Drinking and driving in BC
According to a recent Traffic Injury Research Foundation (TIRF) survey study more British Columbians (80%) are concerned about drinking and driving than about any other societal problem. About 60% rank health care, crime and pollution as the number one problem. And yet, in the same survey one in five British Columbians admits to driving after drinking.
Crashes caused by drinking and driving
More than one in four persons killed in all BC motor vehicle crashes are victims of collisions that involve alcohol.
In crashes where alcohol is involved:
- Almost 90% of those killed are in the drinking driver’s vehicle (as the driver or a passenger).
- Over 80% of the drivers are male in casualty crashes.
- 21-25 year-old males account for the highest number of drinking drivers.
Collisions involving alcohol typically occur on weekends, from 9 p.m. to 3 a.m. during the summer months.
Who is at risk?
- Those with even small amounts of alcohol in the blood – The increased risk begins at blood alcohol content (BAC) levels well below the legal limit of .08. Even after one – or two drinks containing alcohol, drivers more than double their risk of being in a fatal crash.
- Those who consume over the legal limit – The risk of a fatal crash increases dramatically as the amount of alcohol in the blood increases.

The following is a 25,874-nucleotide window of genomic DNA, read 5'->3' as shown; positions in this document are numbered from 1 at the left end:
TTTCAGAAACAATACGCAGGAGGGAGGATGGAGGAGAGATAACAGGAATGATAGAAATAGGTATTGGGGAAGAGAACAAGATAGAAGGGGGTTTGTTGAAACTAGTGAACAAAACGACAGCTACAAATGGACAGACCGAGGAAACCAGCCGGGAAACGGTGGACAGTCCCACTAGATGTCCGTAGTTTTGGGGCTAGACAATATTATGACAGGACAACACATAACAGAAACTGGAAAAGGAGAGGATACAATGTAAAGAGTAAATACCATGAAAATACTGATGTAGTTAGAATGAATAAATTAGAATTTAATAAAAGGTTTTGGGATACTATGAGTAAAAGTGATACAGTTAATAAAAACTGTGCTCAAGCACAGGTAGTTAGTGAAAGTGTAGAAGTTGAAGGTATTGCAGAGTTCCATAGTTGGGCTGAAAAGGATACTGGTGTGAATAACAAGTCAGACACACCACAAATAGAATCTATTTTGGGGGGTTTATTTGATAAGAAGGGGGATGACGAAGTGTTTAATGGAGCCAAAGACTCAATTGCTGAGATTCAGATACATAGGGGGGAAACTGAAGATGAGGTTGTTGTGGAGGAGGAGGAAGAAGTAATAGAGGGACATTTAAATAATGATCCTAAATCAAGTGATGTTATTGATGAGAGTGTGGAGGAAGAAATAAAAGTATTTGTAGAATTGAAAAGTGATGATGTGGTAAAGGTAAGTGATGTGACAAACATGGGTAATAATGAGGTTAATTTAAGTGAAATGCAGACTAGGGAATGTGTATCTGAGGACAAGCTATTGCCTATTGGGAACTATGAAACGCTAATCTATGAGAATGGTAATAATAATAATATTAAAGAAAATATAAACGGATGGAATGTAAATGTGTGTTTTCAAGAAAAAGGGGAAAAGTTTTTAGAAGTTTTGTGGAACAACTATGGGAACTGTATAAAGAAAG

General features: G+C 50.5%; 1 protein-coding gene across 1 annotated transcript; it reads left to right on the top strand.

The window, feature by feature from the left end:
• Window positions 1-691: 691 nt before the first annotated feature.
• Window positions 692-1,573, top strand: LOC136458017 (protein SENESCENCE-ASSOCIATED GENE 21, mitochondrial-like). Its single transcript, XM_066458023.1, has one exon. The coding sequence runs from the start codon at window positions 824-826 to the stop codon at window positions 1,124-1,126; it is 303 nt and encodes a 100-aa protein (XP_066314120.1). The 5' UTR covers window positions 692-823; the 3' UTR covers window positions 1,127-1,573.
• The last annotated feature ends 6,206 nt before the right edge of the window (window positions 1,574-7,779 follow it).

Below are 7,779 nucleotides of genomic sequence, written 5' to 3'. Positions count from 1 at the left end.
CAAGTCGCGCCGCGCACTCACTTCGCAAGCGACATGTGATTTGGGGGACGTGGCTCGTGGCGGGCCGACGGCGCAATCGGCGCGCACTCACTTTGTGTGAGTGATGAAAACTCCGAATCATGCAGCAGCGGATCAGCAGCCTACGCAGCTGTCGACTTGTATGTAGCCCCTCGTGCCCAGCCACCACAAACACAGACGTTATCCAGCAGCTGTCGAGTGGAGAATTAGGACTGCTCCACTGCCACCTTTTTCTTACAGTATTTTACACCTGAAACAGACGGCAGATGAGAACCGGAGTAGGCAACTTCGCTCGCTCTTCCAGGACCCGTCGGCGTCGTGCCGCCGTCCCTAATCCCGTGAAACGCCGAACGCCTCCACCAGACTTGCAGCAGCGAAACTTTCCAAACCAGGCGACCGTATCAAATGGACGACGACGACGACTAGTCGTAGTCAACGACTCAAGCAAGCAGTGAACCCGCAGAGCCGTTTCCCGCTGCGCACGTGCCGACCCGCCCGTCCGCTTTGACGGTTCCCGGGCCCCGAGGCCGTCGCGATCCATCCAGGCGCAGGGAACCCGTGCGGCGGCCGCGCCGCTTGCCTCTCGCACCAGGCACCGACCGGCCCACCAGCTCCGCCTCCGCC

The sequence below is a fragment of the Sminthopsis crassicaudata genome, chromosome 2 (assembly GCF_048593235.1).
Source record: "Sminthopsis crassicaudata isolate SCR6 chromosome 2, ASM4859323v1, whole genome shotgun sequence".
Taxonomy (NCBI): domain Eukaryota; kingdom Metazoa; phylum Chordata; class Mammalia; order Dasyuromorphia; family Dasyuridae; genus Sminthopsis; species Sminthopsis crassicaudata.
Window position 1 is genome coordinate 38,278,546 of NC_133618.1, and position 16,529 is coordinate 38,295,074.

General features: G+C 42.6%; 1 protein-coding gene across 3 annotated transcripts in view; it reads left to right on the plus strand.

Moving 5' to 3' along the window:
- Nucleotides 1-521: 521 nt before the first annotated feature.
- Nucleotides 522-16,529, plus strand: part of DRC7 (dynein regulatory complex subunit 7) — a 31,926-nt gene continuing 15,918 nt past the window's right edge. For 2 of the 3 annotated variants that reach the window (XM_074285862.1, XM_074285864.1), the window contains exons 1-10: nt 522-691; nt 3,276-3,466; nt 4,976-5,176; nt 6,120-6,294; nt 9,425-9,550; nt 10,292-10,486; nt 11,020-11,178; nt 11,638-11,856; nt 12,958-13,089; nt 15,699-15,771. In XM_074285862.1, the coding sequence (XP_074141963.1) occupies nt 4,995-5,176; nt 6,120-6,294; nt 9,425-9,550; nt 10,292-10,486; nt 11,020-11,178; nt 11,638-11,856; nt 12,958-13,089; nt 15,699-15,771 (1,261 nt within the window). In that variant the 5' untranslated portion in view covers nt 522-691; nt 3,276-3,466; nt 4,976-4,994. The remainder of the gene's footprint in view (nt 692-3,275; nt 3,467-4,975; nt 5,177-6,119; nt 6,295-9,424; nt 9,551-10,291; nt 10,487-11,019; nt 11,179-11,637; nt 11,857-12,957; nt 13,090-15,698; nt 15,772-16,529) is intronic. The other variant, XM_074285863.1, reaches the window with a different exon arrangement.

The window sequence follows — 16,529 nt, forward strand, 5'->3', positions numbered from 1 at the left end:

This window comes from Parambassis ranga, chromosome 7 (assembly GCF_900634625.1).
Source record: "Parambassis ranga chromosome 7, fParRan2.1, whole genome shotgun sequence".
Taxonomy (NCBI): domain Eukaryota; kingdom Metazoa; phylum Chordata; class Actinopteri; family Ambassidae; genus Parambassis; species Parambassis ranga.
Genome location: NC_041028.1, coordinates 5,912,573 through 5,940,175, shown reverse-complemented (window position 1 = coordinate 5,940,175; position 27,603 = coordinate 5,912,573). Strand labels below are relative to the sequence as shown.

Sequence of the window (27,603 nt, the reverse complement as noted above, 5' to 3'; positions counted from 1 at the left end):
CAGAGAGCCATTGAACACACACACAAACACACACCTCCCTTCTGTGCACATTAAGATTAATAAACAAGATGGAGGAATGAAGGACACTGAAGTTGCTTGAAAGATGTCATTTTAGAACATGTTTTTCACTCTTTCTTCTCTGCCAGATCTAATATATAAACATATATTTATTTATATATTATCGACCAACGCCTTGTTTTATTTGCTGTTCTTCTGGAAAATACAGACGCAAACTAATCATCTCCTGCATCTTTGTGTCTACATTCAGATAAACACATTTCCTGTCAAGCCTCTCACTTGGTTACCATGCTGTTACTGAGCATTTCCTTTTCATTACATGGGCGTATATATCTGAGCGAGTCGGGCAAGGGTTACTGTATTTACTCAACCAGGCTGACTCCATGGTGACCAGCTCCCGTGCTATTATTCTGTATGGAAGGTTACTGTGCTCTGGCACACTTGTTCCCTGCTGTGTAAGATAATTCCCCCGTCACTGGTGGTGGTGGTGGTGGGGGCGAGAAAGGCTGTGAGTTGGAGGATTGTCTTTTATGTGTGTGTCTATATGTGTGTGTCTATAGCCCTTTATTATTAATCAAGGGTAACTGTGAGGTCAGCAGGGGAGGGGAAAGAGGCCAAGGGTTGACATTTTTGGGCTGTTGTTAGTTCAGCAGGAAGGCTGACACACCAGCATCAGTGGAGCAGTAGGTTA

- Young drivers who drink and drive. The combination of driver inexperience with drinking inexperience is a deadly mix that all too often results in tragedy.
- Passengers in a drinking driver’s vehicle – In a recent survey, 6.8% of British Columbians indicated that they had been a passenger in a motor vehicle driven by someone who has been drinking on one occasion in the previous month, and 11.4% indicated that they had been a passenger on two such occasions.
- Problem drinkers – Those who drive with high BACs may be problem drinkers. They are overrepresented among BC’s driver fatalities.
Drinking drivers put themselves and others at risk.
They put their passengers and other road users at risk of serious injury or death. And, the pain to the drinking driver’s family is very real when you consider that drinking drivers also risk:
- being prohibited from driving
- fines and Penalty Point Premiums (a premium based on the number of points recorded against your driver’s licence – paid separately from your vehicle insurance premium)
- being charged and convicted under the Criminal Code of Canada
- a jail sentence
- being in breach of their automobile insurance. ( If you are convicted of impaired driving and you have a crash, your insurance will not pay the cost of repairing your vehicle and you may have to pay back all costs – including any victim’s claims.)
- being unable to hold certain jobs or be bonded
- being required to have an ignition interlock installed on their car.
- difficulties in travelling to other countries
More information on the penalties for impaired driving can be found in What the Law Says.
Societal costs of drinking driving are staggering
Estimates peg the societal costs of drinking and driving in BC at $1.6 billion every year. These costs include the health care costs for injured drivers, passengers and other road users as well as the loss in terms of human productivity for those injured and killed as a result of drinking driving crashes.